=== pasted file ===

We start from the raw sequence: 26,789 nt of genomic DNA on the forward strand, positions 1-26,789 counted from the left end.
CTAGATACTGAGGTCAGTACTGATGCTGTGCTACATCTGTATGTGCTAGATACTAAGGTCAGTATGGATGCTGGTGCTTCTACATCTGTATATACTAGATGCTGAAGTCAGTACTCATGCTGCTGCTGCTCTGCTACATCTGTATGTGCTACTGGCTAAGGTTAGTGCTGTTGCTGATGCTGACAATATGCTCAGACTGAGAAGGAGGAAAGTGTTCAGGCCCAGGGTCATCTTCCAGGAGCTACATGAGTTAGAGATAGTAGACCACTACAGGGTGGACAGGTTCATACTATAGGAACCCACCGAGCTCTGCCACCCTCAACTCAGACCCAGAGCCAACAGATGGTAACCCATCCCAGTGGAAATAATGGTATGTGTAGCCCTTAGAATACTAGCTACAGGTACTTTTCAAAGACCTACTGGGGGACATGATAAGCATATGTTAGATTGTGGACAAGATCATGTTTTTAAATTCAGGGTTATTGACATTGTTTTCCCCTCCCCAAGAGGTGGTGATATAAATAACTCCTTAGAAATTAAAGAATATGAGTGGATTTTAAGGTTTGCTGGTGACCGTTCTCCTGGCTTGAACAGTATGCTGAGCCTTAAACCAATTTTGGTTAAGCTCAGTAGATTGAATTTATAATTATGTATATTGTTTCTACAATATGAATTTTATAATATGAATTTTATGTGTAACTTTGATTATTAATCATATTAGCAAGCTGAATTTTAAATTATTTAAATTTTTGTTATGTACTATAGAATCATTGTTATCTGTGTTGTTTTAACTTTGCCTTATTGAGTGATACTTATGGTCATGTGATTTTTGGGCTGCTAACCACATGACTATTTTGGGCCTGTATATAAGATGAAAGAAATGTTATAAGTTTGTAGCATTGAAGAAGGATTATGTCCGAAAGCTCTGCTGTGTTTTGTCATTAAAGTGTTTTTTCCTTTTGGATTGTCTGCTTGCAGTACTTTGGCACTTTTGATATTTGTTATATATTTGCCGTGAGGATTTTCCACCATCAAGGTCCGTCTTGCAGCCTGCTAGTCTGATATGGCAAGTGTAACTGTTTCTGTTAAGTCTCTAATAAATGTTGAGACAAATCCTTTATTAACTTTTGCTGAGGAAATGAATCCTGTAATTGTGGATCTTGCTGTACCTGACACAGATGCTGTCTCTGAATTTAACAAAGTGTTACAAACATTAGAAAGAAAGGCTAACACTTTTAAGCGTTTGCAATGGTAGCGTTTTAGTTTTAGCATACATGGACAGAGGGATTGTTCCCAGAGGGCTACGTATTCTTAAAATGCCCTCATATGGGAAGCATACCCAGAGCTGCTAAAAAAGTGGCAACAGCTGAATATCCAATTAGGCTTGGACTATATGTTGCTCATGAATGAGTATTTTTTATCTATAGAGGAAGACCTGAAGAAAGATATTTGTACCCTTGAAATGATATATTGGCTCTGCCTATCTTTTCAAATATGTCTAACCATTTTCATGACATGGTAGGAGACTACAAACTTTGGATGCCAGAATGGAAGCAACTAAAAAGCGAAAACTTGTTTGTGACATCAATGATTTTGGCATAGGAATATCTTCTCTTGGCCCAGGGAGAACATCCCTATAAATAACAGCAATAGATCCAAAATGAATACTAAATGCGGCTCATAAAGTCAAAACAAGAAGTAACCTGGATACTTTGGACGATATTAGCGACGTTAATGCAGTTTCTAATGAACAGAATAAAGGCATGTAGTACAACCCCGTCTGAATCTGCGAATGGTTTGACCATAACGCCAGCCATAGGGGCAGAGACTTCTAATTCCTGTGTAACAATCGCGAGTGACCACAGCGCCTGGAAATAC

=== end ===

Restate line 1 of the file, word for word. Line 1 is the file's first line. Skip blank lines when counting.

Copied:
We start from the raw sequence: 26,789 nt of genomic DNA on the forward strand, positions 1-26,789 counted from the left end.